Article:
“Tweet at your Republican legislators and urge them to support a bipartisan compromise to the debt crisis,” said one Obama campaign message on July 29. “Massachusetts voters: Tweet @USSenScottBrown and ask him to compromise on a balanced deficit solution,” said another, referring to the state’s Republican senator.

While the directives to contact Republican lawmakers came from Obama’s campaign Twitter account, White House communications director Dan Pfeiffer has been using Twitter for days to engage and debate lawmakers, pundits and voters on the debt-ceiling issue issue.

‘Silly Little Gimmick’

Representative Trent Franks, an Arizona Republican and one of the targets of the Twitter campaign, called the move a “silly little gimmick.” He said Obama should have spent more time engaging directly with House Republicans and putting deficit-cutting specifics on paper.

“I wish the president would tweet us,” Franks said. “He is AWOL in this discussion.”

The Obama campaign’s Twitter blasts also set off a series of retaliatory broadcasts.

‘No Ronald Reagan’

“President Obama is no Ronald Reagan,” Representative Joe Walsh, an Illinois Republican, said in a Twitter message.

Senator Dan Coats, an Illinois Republican, told his followers in a Twitter message: “Hoosiers: Tweet @BarackObama and ask him what his plan is.”

According to Rachael Horwitz, a spokeswoman for the biggest U.S. microblogging service, San Francisco-based Twitter posts about 200 million messages each day and has more than 200 million registered users.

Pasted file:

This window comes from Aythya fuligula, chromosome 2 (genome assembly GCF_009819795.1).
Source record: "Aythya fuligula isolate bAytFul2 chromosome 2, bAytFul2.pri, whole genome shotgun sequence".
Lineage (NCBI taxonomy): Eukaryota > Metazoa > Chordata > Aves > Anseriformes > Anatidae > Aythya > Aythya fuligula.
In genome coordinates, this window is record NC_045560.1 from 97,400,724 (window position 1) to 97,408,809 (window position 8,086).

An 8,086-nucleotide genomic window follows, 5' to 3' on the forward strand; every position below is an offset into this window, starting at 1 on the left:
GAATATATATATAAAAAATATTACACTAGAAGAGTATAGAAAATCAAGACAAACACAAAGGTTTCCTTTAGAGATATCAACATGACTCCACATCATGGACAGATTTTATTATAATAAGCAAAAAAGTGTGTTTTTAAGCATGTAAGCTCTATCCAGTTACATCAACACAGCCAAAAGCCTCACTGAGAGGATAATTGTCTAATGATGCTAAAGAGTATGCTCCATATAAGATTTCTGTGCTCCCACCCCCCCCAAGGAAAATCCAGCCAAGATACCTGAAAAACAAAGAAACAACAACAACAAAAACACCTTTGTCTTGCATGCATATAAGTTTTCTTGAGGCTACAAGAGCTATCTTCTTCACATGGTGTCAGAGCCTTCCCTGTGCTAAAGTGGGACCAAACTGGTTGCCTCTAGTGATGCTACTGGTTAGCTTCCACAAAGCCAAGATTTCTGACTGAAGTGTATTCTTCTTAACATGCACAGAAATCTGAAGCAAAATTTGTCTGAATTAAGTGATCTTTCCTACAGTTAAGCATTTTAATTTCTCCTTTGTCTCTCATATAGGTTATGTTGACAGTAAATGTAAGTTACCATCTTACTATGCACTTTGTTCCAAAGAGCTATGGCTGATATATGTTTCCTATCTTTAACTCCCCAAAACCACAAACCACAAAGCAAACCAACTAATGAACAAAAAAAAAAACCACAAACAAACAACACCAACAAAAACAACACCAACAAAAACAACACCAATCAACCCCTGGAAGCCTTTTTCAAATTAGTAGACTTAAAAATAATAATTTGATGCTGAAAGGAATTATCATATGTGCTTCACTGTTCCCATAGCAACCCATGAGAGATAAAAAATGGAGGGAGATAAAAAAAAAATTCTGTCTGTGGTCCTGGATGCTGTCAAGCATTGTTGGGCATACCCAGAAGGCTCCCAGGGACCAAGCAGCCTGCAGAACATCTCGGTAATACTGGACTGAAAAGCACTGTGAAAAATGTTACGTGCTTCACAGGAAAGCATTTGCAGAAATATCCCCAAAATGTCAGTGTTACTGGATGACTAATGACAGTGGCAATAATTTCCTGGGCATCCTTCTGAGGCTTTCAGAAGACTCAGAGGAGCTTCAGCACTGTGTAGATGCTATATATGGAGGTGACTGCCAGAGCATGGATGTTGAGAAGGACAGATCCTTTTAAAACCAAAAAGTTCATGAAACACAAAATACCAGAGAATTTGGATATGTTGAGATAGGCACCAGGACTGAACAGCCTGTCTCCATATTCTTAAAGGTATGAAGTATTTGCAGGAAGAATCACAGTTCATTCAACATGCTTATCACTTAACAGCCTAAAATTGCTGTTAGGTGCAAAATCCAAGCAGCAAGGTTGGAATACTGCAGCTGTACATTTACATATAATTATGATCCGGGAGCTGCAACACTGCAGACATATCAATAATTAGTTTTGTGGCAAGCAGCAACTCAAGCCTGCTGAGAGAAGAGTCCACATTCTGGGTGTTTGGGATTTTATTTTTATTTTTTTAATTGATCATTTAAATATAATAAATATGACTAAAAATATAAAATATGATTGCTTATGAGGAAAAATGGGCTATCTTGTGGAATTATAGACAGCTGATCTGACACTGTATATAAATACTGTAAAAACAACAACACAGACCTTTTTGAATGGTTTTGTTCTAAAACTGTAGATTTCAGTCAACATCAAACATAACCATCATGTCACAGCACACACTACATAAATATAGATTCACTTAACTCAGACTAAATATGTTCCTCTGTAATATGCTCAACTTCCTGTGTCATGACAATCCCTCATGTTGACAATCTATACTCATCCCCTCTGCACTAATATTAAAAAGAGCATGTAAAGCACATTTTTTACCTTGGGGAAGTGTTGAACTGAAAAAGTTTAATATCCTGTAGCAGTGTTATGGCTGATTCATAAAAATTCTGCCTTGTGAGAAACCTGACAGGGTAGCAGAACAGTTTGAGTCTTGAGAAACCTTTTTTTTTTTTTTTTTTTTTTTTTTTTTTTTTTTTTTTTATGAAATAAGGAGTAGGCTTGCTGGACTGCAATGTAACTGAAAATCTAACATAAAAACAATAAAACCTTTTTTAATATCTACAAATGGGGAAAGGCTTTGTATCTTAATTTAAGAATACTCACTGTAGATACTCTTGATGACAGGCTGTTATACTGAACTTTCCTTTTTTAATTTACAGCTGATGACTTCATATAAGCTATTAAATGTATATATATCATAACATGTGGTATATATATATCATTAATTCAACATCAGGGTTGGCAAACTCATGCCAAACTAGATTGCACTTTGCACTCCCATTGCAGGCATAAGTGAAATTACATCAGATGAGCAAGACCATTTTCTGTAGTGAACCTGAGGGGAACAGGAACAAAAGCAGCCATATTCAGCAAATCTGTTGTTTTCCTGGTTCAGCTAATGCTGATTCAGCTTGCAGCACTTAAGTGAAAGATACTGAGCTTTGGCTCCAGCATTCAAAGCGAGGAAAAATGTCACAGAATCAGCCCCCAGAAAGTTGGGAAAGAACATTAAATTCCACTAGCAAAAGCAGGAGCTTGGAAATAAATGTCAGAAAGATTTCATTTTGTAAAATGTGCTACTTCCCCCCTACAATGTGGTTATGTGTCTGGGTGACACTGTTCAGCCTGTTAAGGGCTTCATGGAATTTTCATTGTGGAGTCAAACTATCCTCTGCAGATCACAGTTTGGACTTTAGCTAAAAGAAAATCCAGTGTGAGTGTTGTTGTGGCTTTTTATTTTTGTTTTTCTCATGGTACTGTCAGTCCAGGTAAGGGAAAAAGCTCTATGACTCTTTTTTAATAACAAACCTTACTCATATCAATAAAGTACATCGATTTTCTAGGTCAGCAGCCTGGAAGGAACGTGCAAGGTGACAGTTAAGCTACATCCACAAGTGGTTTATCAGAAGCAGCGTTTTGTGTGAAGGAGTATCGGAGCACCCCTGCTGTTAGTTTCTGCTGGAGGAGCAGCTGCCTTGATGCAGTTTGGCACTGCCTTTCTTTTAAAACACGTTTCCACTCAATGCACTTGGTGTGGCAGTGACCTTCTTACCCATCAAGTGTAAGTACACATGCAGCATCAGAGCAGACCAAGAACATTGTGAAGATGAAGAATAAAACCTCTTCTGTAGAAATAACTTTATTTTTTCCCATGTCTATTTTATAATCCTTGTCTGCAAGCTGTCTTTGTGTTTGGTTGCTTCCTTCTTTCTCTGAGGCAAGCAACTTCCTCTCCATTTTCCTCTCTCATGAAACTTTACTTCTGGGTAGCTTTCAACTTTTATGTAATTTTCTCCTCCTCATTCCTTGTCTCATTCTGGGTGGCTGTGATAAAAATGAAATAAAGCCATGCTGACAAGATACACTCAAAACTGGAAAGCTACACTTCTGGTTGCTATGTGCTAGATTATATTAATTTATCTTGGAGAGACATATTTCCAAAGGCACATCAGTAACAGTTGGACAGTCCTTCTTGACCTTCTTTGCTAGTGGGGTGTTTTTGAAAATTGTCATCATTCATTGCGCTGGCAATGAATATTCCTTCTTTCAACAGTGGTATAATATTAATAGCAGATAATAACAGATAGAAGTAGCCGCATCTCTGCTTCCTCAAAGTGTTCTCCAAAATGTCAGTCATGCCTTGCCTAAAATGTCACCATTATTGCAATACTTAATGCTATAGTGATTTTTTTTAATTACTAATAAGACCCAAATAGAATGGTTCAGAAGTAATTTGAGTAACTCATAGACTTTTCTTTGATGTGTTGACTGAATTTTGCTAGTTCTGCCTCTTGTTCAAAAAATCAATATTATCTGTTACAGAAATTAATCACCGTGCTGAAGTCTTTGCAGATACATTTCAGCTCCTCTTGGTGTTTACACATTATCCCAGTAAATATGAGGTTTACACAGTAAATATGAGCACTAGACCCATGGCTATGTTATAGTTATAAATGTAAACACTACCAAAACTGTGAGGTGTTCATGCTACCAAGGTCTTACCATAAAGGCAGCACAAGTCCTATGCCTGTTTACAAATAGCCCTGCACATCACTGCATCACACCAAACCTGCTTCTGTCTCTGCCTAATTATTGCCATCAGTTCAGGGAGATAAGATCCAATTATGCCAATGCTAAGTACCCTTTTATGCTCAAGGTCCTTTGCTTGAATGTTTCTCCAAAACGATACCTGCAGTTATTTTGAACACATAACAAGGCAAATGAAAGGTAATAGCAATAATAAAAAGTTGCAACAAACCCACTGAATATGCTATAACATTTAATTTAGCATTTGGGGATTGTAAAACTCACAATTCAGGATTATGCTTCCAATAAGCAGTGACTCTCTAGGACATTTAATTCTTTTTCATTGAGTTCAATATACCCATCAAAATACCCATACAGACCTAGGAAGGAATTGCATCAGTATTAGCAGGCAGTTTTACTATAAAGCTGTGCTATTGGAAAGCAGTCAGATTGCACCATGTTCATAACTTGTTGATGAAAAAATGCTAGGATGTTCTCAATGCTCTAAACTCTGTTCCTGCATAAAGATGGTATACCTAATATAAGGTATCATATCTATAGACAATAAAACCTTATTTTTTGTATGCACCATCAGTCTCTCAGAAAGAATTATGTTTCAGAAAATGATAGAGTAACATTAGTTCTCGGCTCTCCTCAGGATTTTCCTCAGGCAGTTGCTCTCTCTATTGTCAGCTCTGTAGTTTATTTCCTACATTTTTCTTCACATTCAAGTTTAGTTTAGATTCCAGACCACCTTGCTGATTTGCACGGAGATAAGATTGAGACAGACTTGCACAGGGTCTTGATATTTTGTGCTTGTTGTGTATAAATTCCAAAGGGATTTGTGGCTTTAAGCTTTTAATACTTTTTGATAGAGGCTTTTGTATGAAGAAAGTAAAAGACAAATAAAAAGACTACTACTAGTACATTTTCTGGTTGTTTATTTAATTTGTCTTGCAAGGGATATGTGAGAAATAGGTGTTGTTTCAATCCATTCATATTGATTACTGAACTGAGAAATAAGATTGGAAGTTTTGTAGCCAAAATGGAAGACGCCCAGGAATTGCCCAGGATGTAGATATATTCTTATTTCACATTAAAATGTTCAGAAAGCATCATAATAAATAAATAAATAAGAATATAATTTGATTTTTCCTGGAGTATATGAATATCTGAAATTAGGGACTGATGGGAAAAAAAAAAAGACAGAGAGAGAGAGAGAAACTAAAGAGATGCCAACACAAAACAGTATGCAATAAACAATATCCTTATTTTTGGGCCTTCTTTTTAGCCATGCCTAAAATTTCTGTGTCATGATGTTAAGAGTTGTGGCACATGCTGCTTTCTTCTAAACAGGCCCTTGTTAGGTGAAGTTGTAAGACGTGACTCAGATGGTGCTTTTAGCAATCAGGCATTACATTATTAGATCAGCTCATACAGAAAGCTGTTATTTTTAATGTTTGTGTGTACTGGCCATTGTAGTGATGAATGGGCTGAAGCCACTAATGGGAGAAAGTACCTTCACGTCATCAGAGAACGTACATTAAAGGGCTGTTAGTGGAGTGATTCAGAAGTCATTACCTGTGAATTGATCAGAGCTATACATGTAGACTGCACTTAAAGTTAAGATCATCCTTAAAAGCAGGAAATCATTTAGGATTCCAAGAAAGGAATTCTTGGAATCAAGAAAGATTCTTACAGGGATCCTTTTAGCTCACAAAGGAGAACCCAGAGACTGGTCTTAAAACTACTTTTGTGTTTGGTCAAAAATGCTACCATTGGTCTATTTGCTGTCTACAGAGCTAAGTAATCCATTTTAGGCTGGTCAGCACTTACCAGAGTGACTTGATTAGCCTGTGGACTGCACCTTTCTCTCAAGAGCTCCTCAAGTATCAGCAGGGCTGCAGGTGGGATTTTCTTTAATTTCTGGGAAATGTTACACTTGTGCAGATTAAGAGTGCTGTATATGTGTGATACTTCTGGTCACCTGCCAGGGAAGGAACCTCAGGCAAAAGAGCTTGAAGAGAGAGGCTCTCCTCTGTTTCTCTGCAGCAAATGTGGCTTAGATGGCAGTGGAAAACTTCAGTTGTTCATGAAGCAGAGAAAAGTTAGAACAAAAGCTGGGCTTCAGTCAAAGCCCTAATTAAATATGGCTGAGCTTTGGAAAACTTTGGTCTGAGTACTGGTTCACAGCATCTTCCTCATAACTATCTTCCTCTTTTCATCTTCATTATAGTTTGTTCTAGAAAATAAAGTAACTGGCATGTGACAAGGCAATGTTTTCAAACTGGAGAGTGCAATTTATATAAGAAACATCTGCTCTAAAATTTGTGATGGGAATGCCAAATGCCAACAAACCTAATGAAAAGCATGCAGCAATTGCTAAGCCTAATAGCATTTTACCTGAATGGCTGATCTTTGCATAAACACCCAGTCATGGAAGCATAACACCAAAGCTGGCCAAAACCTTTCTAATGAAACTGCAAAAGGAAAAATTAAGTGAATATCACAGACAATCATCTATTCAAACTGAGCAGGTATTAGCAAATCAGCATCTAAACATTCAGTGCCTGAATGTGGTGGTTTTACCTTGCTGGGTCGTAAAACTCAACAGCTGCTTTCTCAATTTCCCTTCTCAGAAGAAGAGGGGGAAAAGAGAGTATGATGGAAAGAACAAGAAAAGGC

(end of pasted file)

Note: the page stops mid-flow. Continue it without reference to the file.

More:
Twitter Inc. was No. 4 in June in the U.S. among social networks, with 30.6 million users, according to ComScore Inc. That was up 14 percent from the previous month and a 31 percent increase from a year earlier, ComScore said.

“What’s exciting about Twitter is it’s another way to have an ongoing dialogue between many Americans across the country,” said Macon Phillips, the administration’s director of digital strategy, who manages @WhiteHouse, the official White House Twitter page, which has 2,306,503 followers.

Ronald Yaros, a professor of new media and mobile journalism at the University of Maryland in College Park, said as Twitter becomes a mass medium it could play a significant role in mobilizing voters and that how successful Obama is in using it in the debt-ceiling debate will be watched by other campaigns.

For the president’s campaign staff and White House advisers, Yaros said, the aim is not only for Obama supporters to mobilize “but that the followers will pass the word and use this as just one stage of the networking process.”

“It’s a very effective, efficient way to get the word out, and to let the network of existing followers be the disciples for, without waiting for the television camera to turn on,” Yaros said.

--With assistance from Brian Womack in San Francisco and Richard Rubin in Washington. Editors: Joe Sobczyk, Don Frederick

To contact the reporters on this story: Kate Andersen Brower in Washington at Kandersen7@bloomberg.net; Margaret Talev in Washington at mtalev@bloomberg.net

To contact the editor responsible for this story: Mark Silva at msilva@bloomberg.net

© Copyright 2014 Bloomberg News. All rights reserved.